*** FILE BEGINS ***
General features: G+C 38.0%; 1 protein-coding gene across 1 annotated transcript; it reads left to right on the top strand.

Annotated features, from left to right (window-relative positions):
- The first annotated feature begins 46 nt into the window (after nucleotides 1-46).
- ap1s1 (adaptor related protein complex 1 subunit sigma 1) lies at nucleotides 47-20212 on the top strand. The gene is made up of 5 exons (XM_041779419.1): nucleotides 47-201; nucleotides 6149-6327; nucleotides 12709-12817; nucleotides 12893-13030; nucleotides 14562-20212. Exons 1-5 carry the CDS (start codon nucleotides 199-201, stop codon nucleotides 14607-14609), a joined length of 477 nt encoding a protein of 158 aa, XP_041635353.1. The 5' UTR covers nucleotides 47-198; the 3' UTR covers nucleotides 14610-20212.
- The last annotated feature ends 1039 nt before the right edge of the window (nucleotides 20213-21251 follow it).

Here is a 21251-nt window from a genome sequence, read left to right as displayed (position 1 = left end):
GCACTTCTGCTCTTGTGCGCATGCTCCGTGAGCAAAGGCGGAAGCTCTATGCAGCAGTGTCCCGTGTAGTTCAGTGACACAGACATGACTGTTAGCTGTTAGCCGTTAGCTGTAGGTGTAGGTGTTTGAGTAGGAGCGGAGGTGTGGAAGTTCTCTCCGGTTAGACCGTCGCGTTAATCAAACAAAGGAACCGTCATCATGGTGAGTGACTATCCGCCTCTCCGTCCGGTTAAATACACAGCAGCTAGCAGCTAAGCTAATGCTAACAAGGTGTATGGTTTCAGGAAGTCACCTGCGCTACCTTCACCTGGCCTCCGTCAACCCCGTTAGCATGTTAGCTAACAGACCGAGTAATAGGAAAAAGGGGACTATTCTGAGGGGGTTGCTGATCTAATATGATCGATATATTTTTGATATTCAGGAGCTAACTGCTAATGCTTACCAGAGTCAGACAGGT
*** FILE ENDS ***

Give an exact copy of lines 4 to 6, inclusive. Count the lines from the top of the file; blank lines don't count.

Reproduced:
- ap1s1 (adaptor related protein complex 1 subunit sigma 1) lies at nucleotides 47-20212 on the top strand. The gene is made up of 5 exons (XM_041779419.1): nucleotides 47-201; nucleotides 6149-6327; nucleotides 12709-12817; nucleotides 12893-13030; nucleotides 14562-20212. Exons 1-5 carry the CDS (start codon nucleotides 199-201, stop codon nucleotides 14607-14609), a joined length of 477 nt encoding a protein of 158 aa, XP_041635353.1. The 5' UTR covers nucleotides 47-198; the 3' UTR covers nucleotides 14610-20212.
- The last annotated feature ends 1039 nt before the right edge of the window (nucleotides 20213-21251 follow it).

Here is a 21251-nt window from a genome sequence, read left to right as displayed (position 1 = left end):